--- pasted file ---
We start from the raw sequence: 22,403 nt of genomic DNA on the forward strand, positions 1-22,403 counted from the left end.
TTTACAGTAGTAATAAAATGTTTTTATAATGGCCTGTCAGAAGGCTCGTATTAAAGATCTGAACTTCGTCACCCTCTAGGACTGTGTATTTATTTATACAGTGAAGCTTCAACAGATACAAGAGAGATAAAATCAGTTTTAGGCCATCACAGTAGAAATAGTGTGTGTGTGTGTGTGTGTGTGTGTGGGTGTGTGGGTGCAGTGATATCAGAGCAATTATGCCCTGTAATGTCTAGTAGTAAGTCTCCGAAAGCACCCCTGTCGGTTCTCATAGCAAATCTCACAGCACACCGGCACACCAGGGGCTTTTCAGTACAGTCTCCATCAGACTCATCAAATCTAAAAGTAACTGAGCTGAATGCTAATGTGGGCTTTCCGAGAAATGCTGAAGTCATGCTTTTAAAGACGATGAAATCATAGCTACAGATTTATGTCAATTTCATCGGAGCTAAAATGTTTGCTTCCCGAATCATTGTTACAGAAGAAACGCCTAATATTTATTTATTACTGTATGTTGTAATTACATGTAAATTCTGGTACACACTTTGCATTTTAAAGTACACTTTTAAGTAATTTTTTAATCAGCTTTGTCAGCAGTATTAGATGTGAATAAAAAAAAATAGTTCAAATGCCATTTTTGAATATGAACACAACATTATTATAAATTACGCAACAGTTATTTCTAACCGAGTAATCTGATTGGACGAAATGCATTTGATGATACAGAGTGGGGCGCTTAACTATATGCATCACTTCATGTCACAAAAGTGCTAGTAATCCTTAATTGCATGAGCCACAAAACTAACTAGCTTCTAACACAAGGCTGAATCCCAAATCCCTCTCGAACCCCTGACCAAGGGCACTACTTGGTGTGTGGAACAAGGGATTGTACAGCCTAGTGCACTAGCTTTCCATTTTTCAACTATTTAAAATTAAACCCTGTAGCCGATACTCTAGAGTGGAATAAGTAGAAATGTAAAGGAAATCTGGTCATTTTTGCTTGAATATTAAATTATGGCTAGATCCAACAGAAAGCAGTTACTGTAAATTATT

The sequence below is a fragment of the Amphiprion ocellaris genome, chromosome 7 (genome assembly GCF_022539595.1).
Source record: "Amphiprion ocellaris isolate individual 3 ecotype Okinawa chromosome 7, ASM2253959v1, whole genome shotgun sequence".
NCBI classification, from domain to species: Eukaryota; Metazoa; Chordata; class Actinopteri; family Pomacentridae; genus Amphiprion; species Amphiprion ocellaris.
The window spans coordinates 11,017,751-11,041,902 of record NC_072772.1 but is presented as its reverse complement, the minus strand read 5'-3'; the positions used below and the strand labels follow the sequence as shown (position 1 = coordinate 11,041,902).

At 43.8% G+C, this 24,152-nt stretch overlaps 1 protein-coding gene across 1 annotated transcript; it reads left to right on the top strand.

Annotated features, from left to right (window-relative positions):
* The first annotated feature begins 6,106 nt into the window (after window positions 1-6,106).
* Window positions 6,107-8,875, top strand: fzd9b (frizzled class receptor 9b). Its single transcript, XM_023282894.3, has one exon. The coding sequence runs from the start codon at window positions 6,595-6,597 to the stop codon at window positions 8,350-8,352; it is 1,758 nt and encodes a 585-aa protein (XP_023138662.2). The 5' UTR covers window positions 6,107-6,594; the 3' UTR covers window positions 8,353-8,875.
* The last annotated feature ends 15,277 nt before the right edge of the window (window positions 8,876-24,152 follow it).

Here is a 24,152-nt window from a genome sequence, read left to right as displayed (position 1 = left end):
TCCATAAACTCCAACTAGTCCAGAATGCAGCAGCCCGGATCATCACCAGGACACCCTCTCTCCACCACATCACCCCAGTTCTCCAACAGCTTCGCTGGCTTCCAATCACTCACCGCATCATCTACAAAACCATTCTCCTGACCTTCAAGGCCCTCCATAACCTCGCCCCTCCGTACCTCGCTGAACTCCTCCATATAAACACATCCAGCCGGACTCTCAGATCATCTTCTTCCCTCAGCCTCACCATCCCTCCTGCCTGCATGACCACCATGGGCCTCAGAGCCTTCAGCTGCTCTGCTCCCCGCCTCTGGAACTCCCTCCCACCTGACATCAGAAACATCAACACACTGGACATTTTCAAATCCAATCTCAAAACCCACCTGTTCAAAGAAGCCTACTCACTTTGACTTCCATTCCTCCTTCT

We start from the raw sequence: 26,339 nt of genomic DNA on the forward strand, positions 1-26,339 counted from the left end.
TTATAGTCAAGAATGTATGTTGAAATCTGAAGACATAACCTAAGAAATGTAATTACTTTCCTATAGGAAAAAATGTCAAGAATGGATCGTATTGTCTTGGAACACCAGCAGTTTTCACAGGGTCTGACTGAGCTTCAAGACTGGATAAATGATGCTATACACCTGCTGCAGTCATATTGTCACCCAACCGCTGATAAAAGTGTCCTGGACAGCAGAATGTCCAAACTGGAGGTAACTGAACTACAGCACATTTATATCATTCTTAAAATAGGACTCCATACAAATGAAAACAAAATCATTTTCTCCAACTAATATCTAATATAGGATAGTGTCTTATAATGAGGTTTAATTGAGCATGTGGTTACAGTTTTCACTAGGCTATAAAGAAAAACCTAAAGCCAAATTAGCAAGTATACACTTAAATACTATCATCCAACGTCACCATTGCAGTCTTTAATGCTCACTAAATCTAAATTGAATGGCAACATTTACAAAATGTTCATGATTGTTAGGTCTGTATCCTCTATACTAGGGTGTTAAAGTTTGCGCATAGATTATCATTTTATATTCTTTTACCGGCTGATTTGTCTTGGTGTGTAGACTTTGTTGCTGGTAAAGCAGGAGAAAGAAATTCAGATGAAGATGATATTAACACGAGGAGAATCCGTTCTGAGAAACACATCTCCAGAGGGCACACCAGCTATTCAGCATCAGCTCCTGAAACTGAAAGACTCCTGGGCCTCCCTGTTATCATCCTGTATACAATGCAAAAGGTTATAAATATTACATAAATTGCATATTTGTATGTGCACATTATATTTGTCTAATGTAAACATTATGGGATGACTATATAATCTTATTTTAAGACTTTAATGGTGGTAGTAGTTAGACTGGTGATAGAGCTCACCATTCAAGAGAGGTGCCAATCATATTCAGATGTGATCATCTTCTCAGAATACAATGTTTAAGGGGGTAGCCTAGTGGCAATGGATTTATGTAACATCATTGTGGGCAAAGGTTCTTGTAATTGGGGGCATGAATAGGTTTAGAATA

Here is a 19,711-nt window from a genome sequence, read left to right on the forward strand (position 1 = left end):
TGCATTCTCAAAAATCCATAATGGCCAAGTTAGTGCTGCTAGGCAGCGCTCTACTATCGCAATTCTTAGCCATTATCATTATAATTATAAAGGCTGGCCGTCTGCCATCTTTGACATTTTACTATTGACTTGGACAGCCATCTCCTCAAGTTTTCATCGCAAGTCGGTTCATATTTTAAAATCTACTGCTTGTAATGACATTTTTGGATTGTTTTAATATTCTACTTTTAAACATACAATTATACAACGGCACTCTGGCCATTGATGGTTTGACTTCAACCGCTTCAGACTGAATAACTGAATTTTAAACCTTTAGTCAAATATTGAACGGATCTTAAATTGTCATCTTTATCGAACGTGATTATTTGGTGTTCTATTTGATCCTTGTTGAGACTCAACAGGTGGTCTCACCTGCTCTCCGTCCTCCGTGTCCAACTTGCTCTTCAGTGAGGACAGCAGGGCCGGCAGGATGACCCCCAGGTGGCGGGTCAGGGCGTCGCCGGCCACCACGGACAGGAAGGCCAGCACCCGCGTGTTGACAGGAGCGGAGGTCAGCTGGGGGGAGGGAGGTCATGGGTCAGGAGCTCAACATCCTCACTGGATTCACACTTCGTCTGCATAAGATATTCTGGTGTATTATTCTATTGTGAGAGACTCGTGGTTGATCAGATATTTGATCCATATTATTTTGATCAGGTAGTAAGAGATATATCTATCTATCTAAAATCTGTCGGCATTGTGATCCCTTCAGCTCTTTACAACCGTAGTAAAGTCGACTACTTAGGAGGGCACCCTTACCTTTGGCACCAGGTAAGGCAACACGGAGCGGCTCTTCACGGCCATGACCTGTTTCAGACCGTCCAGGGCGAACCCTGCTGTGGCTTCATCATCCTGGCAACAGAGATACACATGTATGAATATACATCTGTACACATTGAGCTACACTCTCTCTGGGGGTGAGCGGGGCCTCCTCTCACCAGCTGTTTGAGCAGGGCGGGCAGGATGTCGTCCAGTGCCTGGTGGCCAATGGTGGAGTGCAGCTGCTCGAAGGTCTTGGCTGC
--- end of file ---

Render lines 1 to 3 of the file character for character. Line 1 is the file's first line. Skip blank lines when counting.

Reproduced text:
We start from the raw sequence: 22,403 nt of genomic DNA on the forward strand, positions 1-22,403 counted from the left end.
TTTACAGTAGTAATAAAATGTTTTTATAATGGCCTGTCAGAAGGCTCGTATTAAAGATCTGAACTTCGTCACCCTCTAGGACTGTGTATTTATTTATACAGTGAAGCTTCAACAGATACAAGAGAGATAAAATCAGTTTTAGGCCATCACAGTAGAAATAGTGTGTGTGTGTGTGTGTGTGTGTGTGGGTGTGTGGGTGCAGTGATATCAGAGCAATTATGCCCTGTAATGTCTAGTAGTAAGTCTCCGAAAGCACCCCTGTCGGTTCTCATAGCAAATCTCACAGCACACCGGCACACCAGGGGCTTTTCAGTACAGTCTCCATCAGACTCATCAAATCTAAAAGTAACTGAGCTGAATGCTAATGTGGGCTTTCCGAGAAATGCTGAAGTCATGCTTTTAAAGACGATGAAATCATAGCTACAGATTTATGTCAATTTCATCGGAGCTAAAATGTTTGCTTCCCGAATCATTGTTACAGAAGAAACGCCTAATATTTATTTATTACTGTATGTTGTAATTACATGTAAATTCTGGTACACACTTTGCATTTTAAAGTACACTTTTAAGTAATTTTTTAATCAGCTTTGTCAGCAGTATTAGATGTGAATAAAAAAAAATAGTTCAAATGCCATTTTTGAATATGAACACAACATTATTATAAATTACGCAACAGTTATTTCTAACCGAGTAATCTGATTGGACGAAATGCATTTGATGATACAGAGTGGGGCGCTTAACTATATGCATCACTTCATGTCACAAAAGTGCTAGTAATCCTTAATTGCATGAGCCACAAAACTAACTAGCTTCTAACACAAGGCTGAATCCCAAATCCCTCTCGAACCCCTGACCAAGGGCACTACTTGGTGTGTGGAACAAGGGATTGTACAGCCTAGTGCACTAGCTTTCCATTTTTCAACTATTTAAAATTAAACCCTGTAGCCGATACTCTAGAGTGGAATAAGTAGAAATGTAAAGGAAATCTGGTCATTTTTGCTTGAATATTAAATTATGGCTAGATCCAACAGAAAGCAGTTACTGTAAATTATT

The sequence below is a fragment of the Amphiprion ocellaris genome, chromosome 7 (genome assembly GCF_022539595.1).